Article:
Pete Burns 

Tiffany Adams 



Ciella Espinoza 

Dr. Russell Stockard 



Dan Stubblefield 

Lome Brown 

Joanna Lem 

Cory Schuett 

Amber Sims 

Editorial Matter; The staff of The Echo welcomes comments on its 
articles as well as on the newspaper itself. However, the staff acknowl- 
edges that opinions presented do not necessarily represent the views 
of the ASCLU or of California Lutheran University. The Echo reserves 
the right to edit all stories, editorials, letters to the editor and other 
submissions for space restnctions. accuracy and style. All submissions 
become property of The Echo. 

Advertising Matter; Except as clearly implied by the advertising 
party or otherwise specifically stated, advertisements in The Echo 
ate inserted by commercial activities or ventures identified in the 
advertisements themselves and not by California Lutheran University, 
Advertising material printed herein is solely for informational purposes. 
Such printing is not to be construed as a written and implied sponsor- 
ship, endorsement or investigation of such commercial enterprises or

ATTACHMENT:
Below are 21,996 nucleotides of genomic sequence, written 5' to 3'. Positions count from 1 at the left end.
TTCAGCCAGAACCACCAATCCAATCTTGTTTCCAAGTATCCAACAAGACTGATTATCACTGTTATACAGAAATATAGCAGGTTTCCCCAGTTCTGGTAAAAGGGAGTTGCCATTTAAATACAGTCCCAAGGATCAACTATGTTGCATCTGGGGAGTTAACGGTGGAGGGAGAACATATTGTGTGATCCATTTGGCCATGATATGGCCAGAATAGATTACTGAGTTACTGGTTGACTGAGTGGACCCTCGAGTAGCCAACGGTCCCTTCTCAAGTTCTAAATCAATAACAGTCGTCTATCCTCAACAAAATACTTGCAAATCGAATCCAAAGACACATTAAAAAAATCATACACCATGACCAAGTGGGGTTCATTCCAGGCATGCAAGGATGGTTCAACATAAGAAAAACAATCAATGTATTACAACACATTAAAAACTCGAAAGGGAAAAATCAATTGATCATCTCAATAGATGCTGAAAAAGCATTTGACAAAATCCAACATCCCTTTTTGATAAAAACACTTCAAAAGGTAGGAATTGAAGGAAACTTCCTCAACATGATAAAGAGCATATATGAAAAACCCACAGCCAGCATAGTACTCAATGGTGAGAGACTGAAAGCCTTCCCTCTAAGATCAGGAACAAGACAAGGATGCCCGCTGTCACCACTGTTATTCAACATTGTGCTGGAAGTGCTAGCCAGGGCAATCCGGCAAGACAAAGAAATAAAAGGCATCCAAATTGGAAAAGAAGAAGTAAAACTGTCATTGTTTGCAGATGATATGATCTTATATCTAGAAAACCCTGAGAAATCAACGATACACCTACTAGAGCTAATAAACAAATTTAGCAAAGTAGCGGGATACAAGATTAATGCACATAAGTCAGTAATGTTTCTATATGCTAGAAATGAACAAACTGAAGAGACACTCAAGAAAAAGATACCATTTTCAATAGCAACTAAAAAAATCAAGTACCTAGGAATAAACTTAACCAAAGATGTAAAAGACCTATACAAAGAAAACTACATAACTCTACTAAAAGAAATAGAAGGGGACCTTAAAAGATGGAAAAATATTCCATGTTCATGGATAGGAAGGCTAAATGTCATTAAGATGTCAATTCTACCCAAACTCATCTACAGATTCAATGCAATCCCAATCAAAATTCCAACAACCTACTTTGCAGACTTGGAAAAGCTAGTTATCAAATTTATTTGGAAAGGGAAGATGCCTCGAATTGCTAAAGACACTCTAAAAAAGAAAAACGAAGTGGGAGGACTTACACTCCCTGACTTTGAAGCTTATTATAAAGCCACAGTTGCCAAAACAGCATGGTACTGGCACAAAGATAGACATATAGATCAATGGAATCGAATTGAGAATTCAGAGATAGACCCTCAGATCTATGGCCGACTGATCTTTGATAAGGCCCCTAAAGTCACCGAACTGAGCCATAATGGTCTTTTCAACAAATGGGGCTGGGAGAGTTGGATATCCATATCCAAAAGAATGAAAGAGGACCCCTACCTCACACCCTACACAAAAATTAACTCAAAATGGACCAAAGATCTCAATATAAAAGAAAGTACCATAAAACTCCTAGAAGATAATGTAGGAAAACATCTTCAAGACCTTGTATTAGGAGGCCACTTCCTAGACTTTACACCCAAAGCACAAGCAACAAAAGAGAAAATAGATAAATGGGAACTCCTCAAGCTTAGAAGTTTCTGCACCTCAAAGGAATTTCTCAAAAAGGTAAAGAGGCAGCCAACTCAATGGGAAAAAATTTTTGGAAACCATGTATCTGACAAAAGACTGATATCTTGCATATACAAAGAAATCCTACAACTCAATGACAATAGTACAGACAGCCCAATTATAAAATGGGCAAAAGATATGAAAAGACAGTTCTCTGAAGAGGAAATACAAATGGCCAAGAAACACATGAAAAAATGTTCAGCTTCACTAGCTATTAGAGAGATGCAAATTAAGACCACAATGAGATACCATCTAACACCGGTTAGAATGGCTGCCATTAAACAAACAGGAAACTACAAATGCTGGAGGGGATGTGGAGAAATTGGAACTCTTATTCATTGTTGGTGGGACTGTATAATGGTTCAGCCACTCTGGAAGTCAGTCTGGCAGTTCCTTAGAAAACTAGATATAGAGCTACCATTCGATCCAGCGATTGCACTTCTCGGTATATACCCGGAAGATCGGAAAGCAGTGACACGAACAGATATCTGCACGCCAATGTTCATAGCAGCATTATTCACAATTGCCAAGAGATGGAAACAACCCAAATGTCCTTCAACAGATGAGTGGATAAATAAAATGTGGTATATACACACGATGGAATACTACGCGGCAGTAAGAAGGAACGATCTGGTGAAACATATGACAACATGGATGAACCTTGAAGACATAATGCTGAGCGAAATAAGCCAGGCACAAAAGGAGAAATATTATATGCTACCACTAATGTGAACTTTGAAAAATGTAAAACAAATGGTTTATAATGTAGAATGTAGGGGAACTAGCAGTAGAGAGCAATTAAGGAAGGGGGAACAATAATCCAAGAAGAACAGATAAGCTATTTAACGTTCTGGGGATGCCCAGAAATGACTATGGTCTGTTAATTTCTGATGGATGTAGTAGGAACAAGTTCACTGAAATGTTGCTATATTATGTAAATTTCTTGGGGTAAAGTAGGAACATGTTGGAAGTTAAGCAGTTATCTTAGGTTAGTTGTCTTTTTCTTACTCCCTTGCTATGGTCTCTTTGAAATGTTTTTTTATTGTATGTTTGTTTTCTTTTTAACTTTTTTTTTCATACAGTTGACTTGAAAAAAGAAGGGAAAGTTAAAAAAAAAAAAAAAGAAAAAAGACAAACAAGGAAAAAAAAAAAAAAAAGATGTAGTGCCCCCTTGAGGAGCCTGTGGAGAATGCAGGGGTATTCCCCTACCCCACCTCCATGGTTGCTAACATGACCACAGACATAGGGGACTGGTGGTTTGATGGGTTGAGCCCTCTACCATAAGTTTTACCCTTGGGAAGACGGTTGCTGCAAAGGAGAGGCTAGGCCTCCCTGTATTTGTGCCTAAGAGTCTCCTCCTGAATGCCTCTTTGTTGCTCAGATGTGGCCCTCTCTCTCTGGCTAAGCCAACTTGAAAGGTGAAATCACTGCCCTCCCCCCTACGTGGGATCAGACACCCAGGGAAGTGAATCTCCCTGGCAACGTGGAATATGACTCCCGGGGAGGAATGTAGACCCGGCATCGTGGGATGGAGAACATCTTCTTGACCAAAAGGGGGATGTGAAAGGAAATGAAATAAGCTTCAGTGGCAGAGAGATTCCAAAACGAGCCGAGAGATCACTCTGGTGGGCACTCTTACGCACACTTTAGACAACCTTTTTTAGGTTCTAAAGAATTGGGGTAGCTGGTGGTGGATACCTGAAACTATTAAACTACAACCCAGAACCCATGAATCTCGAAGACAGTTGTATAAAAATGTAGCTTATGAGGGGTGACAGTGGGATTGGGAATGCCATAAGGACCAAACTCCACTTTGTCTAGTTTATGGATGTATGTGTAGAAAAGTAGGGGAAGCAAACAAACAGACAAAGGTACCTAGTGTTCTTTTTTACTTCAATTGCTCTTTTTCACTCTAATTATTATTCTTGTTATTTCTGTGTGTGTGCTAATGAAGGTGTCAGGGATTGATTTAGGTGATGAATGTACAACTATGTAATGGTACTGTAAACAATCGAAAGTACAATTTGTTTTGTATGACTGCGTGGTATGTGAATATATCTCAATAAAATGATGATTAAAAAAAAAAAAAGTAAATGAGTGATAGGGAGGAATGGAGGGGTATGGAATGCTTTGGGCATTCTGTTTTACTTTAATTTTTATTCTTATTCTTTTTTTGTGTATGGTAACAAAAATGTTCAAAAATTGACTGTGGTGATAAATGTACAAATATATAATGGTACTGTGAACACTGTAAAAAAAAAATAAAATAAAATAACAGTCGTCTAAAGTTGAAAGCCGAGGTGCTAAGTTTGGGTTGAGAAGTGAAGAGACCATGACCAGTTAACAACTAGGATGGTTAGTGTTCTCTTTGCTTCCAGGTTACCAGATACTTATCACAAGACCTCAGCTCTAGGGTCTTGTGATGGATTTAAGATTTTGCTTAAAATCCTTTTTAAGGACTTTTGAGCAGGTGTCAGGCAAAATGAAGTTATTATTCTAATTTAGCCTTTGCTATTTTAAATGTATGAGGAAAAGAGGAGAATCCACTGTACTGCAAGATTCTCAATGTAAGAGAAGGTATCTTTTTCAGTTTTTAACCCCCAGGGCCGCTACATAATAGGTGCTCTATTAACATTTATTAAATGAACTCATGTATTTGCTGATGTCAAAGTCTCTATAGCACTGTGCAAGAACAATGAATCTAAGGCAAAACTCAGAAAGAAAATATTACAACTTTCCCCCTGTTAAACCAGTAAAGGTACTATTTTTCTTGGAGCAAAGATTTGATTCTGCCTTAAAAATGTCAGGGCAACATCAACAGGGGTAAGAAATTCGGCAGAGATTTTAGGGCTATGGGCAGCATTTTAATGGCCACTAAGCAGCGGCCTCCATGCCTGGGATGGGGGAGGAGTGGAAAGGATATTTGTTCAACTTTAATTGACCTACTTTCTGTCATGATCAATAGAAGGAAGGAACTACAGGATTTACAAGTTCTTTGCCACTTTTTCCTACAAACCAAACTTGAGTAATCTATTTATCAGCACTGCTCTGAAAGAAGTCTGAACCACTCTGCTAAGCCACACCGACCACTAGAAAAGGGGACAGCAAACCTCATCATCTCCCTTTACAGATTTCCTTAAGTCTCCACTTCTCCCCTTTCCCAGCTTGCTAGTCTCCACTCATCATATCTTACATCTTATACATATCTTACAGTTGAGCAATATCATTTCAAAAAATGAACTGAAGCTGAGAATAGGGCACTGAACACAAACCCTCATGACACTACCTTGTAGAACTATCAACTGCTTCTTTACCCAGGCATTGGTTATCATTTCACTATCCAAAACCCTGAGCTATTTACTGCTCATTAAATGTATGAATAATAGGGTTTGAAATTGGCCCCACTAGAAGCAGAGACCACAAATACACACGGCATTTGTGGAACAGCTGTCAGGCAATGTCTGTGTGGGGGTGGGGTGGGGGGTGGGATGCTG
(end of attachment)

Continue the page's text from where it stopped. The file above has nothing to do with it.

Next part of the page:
ventures. Complaints concerning advertisements in The Echo should 
be directed to the business manager at (805) 493-3865. 

Inquiries Inquiries about this newspaper should be addressed to the 
Editor in Chief, The Echo, California Lutheran University, 60 West 
Olsen Road, Thousand Oaks, CA 91360-2787. Telephone (805) 493- 
3465; Fax (805) 493-3327; E-mail 

Students wanted to tutor grades 4 - 12 in English, 

including writing instruction and SAT prep. 
Graduate students preferred. 3 - 4 hr/wk. $20/hr. 

Call (805) 405-4626. 

How to 


Letters to the Editor 

Calif. Lutheran Univ. 

60 W. Olsen Rd. #3650 

Thousand Oaks, CA 91360 


(805) 493-3465 


Letters to the editor are 
welcome on any topic relat- 
ed to CLU or to The Echo. 

Letters must include the 

writer's name, year/position 

and major/department. 

Letters are subject to editing 
for space and clarity. 

To/£ 'Ectfo 


September 26, 2006 

The Echo 7 

Kingsmen rally to win 

By Max Anderson 

Staff Writer 

The California Lutheran 
University football team over- 
came a 10 point halftime deficit 
Saturday to defeat the Willamette 
University Bearcats 26-16 at 
Mt. Clef "Stadium. Sophomore 
kicker Connor Pearce showcased 
his clutch-kicking skills for the 
Kingsmen and freshman tight end 
Greg Lehman recorded his first 
touchdown catch, as the team ral- 
lied to overcome a flat first half 
performance and improve their 
record to 2-0 on the season.